Posted by: recordingsofnature | June 23, 2011

Optimized Pressure Equalizer for QTC40 for Semi/Far Distance Recordings

This post describes the microphone pressure equalizers I currently prefer to use for nature and location music recordings. They are easily constructed and shaped using a bundle of wooden sticks (match sticks, see the pictures below!)

Wooden pressure equalizer geometry

Wooden pressure equalizer geometry

The aim is to have a multipurpose-use for semi- and far distance recordings, to be used with the Earthworks QTC 40/ QTC 1 microphones. Thus the aim is to achieve a more forward facing focus and increased sensitivity, in terms of a directional HF rise. Applying an acoustic pressure equalizer to the QTC 4o microphone, -which originally is extremely omni directional, linear, fast and clean due to the small diaphragm, seems to be a nice combination for nature and location music recordings.

Shape and design

The pressure equalizer is made using the bundle of wooden sticks, (match sticks). In the center there is a small film roll fitting the microphone. This construction can be shaped easily in many geometries. The final geometry has been optimized mainly through trial and error.

Wooden pressure equalizer for HF rise

Wooden pressure equalizer for HF rise

Technical drawing:

Geometry of optimized pressure equalizer for semi/far distance

Geometry of optimized pressure equalizer for semi/far distance. Distances in millimeters.

As seen on the drawing, the geometry, which is cylinder symmetric, has a flat plateau in the center part,  Ø=21 mm. Further out, surface is smoothly curved backwards to a depth of 12 mm. In the center, the microphone head and the film roll is precisely aligned and offset by 0.5 mm!! This is a very delicate adjustment having some effect on the frequencies from 10kHz and up, as explained in the measurements below.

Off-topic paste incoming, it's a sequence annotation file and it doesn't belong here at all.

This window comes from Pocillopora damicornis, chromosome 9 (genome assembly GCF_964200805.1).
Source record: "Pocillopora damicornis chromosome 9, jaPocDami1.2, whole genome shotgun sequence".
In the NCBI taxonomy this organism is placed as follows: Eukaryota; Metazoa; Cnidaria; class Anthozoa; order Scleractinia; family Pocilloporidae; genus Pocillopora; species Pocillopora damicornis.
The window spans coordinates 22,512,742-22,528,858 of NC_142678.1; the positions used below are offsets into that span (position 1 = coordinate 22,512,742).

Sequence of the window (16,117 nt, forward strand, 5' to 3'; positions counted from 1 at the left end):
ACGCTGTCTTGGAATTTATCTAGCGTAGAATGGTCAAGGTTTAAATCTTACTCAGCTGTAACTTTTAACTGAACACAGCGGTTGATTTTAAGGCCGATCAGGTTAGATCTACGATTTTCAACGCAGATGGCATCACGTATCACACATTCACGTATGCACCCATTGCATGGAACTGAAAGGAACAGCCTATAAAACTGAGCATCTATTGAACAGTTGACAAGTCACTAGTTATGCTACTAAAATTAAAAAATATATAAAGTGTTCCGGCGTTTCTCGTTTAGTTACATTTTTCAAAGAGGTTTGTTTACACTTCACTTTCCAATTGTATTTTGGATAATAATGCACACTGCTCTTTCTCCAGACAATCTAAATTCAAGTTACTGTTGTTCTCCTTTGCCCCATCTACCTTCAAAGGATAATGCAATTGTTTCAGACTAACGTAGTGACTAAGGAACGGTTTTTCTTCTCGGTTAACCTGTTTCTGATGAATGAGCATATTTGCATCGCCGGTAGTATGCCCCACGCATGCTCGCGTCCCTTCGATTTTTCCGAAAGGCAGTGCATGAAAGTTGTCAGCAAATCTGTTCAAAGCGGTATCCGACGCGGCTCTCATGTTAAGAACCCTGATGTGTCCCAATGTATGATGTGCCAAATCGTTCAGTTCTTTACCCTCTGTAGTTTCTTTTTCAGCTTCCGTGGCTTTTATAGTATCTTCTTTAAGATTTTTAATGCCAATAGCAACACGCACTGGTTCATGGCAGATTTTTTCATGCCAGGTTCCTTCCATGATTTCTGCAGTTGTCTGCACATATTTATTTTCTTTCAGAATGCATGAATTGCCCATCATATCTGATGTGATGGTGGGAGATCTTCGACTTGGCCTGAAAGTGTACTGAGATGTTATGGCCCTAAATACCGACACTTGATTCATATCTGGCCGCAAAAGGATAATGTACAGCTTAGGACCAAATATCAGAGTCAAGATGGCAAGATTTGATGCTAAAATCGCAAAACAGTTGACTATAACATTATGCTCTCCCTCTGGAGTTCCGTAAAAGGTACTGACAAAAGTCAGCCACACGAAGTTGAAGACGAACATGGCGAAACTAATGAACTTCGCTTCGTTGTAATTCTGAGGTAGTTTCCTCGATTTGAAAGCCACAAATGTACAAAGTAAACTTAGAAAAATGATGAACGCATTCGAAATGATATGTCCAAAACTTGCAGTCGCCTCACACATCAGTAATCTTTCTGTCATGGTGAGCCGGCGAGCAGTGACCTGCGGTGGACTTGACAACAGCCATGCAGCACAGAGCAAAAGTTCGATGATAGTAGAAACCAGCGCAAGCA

The shape is quite easy to reproduce, even in the field.  The geometry is a bit similar to DPA pressure balls, which are just round and made of some smooth plastic material.

Measurements

Using the method described in the posts here and here, some measurements have been done to determine the frequency and directionality response of the pressure equalizer.

Frequency curves:

Frequency response of optimized pressure equalizer

Frequency response of optimized pressure equalizer

Directional frequency and phase response:

Directional frequency and phase response of optimized pressure equalizer

Directional frequency and phase response of optimized pressure equalizer

Some full datasheet can be found here:

As it can be seen, there is a clear and fairly smooth HF rise in the forward direction. It is starting already from 2.5 kHz to 25 kHz.  Above this, the pickup stays around 0 dB. There is a general +3 to + 4 db rise from 4 kHz going to 22 kHz, though increasing to about + 5 dB at 12 – 15 kHz. At 45 degrees, the HF rise follows the forward direction. For 90 and 180 degrees, the pickup is about 0 dB up to 10 kHz, where after it roll off fairly steeply.

The diameter of 48 mm of the pressure equalizers, makes them quite bulky, nevertheless, this allows them to affect frequencies starting from already 2 kHz. I think, in many cases this adds some good presence to the recordings.